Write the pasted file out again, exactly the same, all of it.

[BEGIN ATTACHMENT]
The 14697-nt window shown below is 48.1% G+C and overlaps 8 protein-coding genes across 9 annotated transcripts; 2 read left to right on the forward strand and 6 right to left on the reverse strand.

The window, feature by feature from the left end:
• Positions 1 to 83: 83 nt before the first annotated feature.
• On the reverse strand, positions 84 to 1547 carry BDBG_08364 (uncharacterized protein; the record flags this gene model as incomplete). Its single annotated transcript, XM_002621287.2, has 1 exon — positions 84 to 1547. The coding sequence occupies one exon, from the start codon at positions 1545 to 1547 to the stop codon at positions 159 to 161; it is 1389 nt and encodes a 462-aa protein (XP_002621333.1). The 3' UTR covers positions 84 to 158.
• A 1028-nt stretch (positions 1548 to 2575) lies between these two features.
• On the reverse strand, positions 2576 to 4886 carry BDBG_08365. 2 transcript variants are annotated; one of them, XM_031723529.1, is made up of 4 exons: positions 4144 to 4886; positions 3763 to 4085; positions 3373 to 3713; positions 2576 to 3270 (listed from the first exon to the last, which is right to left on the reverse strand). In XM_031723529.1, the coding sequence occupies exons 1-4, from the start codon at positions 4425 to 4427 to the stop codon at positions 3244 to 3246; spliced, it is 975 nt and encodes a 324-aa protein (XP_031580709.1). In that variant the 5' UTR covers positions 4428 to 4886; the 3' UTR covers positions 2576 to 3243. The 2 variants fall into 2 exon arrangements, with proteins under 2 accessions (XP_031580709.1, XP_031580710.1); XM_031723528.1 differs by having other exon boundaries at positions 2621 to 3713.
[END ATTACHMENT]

The 14697-nt window shown below is 48.1% G+C and overlaps 8 protein-coding genes across 9 annotated transcripts; 2 read left to right on the forward strand and 6 right to left on the reverse strand.

The window, feature by feature from the left end:
• Positions 1 to 83: 83 nt before the first annotated feature.
• On the reverse strand, positions 84 to 1547 carry BDBG_08364 (uncharacterized protein; the record flags this gene model as incomplete). Its single annotated transcript, XM_002621287.2, has 1 exon — positions 84 to 1547. The coding sequence occupies one exon, from the start codon at positions 1545 to 1547 to the stop codon at positions 159 to 161; it is 1389 nt and encodes a 462-aa protein (XP_002621333.1). The 3' UTR covers positions 84 to 158.
• A 1028-nt stretch (positions 1548 to 2575) lies between these two features.
• On the reverse strand, positions 2576 to 4886 carry BDBG_08365. 2 transcript variants are annotated; one of them, XM_031723529.1, is made up of 4 exons: positions 4144 to 4886; positions 3763 to 4085; positions 3373 to 3713; positions 2576 to 3270 (listed from the first exon to the last, which is right to left on the reverse strand). In XM_031723529.1, the coding sequence occupies exons 1-4, from the start codon at positions 4425 to 4427 to the stop codon at positions 3244 to 3246; spliced, it is 975 nt and encodes a 324-aa protein (XP_031580709.1). In that variant the 5' UTR covers positions 4428 to 4886; the 3' UTR covers positions 2576 to 3243. The 2 variants fall into 2 exon arrangements, with proteins under 2 accessions (XP_031580709.1, XP_031580710.1); XM_031723528.1 differs by having other exon boundaries at positions 2621 to 3713.